Learn About the Power of Computer Science Courses in Schools

Schools across the country are ramping up computer science course offerings to help promote problem solving and prepare their students for 21st century jobs.

Until this school year, Pawtucket Schools offered only a smattering of ­computer ­programming courses.

Now, 70 kids across the city’s two main high schools, which are located in Rhode Island, are learning programming from trained computer ­science teachers. And Hersh Cristino, Pawtucket Schools’ information and innovation officer, expects the ­district’s computer science ­offerings to expand further.

What’s changed? A lot. First, Pawtucket school officials — like many in Rhode Island and across the country — are looking at the job market and realizing that students with a computer science background are likely to have more and better opportunities than their peers after they graduate from college. Second, the district has dramatically improved its IT infrastructure in recent years, setting the stage for robust computer science course offerings. And finally, the state has developed new ways for districts to train instructors to teach computer science, creating the capacity needed to offer the classes.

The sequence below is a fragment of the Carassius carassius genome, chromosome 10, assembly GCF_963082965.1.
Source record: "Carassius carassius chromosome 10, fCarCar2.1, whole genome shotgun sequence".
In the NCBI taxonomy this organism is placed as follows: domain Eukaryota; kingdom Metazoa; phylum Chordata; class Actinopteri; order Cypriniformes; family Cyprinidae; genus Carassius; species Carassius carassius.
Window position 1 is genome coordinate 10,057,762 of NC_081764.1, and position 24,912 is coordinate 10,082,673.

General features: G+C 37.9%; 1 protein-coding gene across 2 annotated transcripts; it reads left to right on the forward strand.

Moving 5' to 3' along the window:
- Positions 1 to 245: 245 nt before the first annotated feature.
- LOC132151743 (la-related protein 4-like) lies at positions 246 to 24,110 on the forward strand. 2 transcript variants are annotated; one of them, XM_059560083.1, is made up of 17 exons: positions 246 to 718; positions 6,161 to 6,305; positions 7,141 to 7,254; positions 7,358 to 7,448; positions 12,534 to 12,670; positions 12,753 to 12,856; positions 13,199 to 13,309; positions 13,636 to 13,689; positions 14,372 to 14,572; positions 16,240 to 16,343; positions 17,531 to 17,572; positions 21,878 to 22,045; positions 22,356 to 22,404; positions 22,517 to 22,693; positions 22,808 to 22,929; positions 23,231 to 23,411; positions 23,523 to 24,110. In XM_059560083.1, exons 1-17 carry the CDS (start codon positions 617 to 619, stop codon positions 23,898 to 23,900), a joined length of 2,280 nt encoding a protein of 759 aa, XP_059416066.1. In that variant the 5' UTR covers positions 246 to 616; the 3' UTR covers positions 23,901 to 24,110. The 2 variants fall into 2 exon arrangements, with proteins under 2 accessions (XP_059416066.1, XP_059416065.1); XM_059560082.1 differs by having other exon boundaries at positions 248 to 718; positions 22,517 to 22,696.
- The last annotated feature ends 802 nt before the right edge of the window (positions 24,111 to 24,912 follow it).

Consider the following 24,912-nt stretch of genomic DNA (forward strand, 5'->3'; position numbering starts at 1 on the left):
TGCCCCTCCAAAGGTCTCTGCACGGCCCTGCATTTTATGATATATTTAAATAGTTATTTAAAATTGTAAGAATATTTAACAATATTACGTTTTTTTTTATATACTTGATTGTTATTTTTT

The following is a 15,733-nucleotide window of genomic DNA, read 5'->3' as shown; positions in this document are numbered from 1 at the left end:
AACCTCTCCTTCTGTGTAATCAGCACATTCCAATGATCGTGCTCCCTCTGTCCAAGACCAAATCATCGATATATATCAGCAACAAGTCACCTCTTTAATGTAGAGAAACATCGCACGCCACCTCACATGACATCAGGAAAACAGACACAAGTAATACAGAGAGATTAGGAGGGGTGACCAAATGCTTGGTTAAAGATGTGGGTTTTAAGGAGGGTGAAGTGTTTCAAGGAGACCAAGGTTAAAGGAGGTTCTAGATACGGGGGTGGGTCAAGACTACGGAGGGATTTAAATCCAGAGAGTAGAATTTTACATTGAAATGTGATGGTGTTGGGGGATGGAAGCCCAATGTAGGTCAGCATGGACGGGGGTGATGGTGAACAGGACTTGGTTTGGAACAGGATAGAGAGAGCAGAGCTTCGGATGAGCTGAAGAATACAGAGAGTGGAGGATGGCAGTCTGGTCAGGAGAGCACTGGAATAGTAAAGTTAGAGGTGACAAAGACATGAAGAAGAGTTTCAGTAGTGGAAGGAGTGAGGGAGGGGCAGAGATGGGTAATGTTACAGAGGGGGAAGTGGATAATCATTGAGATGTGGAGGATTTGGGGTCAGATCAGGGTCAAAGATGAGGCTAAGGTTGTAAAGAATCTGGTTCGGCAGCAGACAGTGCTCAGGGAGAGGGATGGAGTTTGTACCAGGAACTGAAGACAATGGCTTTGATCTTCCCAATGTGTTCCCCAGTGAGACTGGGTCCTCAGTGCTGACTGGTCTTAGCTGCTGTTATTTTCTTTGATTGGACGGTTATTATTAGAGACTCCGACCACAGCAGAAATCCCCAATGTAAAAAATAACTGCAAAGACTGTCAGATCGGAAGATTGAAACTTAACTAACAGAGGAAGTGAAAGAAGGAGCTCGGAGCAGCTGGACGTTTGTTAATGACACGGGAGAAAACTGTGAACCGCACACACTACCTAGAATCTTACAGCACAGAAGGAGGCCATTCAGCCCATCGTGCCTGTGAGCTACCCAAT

Computer science courses prepare students for the workforce, says Hersh Cristino, chief information and innovation officer for Pawtucket Schools.

“We’ve been pushing technology into our schools,” says Cristino, noting that the district has rolled out a one-to-one Chromebook program in grades four through 10 over the past several years, and also has upgraded its wireless network. “This was just a natural fit for us, to continue getting our kids ready for the workplace. Our teachers have also embraced it. They’ve participated in the program to get trained, to offer these classes to our students. There’s been great support from the superintendent’s office to roll these initiatives out there and offer these classes for our students. And as the interest takes off, we’ll be adding more classes.”

Pawtucket isn’t alone. For many districts across the country, the technology and training programs are finally in place to meet the growing demand for computer science instruction. Statistics vary, but some estimates of the portion of American high schools that offer computer science hover around 10 percent. That is poised to change.

Eugene Lemon, president of the Golden Gate chapter of the Computer Science Teachers Association, says that national efforts like the Computer Science for All initiative, launched by President Obama in early 2016, along with individual programs like Code.org, Exploring Computer Science and CS for All Teachers (previously known as CS10K), are helping to create new opportunities for students.